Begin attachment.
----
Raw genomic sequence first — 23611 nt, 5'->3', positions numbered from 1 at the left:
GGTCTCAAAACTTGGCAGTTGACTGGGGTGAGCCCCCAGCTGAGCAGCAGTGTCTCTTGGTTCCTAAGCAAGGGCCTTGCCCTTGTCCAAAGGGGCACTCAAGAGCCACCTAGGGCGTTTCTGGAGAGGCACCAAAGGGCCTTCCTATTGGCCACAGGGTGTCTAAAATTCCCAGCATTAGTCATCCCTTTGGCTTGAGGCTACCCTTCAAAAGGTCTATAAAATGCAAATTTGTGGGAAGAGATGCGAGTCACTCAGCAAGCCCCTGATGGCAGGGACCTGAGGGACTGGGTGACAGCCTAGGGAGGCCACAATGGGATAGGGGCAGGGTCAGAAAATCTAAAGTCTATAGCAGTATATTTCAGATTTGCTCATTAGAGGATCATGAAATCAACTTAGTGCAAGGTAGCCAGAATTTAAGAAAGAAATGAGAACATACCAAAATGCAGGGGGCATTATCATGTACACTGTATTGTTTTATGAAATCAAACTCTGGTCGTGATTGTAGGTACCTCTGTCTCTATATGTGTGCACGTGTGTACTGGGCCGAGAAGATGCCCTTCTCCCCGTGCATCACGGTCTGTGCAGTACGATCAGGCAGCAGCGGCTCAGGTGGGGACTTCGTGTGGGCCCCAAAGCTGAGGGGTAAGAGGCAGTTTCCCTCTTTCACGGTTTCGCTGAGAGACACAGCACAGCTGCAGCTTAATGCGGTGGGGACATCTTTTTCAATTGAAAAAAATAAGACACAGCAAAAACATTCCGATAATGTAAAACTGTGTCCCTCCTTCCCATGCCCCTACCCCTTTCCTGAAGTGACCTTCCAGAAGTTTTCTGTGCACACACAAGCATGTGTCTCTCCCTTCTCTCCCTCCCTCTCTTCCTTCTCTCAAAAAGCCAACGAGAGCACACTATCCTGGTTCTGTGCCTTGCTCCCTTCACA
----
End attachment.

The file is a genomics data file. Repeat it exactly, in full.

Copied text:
Raw genomic sequence first — 23611 nt, 5'->3', positions numbered from 1 at the left:
GGTCTCAAAACTTGGCAGTTGACTGGGGTGAGCCCCCAGCTGAGCAGCAGTGTCTCTTGGTTCCTAAGCAAGGGCCTTGCCCTTGTCCAAAGGGGCACTCAAGAGCCACCTAGGGCGTTTCTGGAGAGGCACCAAAGGGCCTTCCTATTGGCCACAGGGTGTCTAAAATTCCCAGCATTAGTCATCCCTTTGGCTTGAGGCTACCCTTCAAAAGGTCTATAAAATGCAAATTTGTGGGAAGAGATGCGAGTCACTCAGCAAGCCCCTGATGGCAGGGACCTGAGGGACTGGGTGACAGCCTAGGGAGGCCACAATGGGATAGGGGCAGGGTCAGAAAATCTAAAGTCTATAGCAGTATATTTCAGATTTGCTCATTAGAGGATCATGAAATCAACTTAGTGCAAGGTAGCCAGAATTTAAGAAAGAAATGAGAACATACCAAAATGCAGGGGGCATTATCATGTACACTGTATTGTTTTATGAAATCAAACTCTGGTCGTGATTGTAGGTACCTCTGTCTCTATATGTGTGCACGTGTGTACTGGGCCGAGAAGATGCCCTTCTCCCCGTGCATCACGGTCTGTGCAGTACGATCAGGCAGCAGCGGCTCAGGTGGGGACTTCGTGTGGGCCCCAAAGCTGAGGGGTAAGAGGCAGTTTCCCTCTTTCACGGTTTCGCTGAGAGACACAGCACAGCTGCAGCTTAATGCGGTGGGGACATCTTTTTCAATTGAAAAAAATAAGACACAGCAAAAACATTCCGATAATGTAAAACTGTGTCCCTCCTTCCCATGCCCCTACCCCTTTCCTGAAGTGACCTTCCAGAAGTTTTCTGTGCACACACAAGCATGTGTCTCTCCCTTCTCTCCCTCCCTCTCTTCCTTCTCTCAAAAAGCCAACGAGAGCACACTATCCTGGTTCTGTGCCTTGCTCCCTTCACA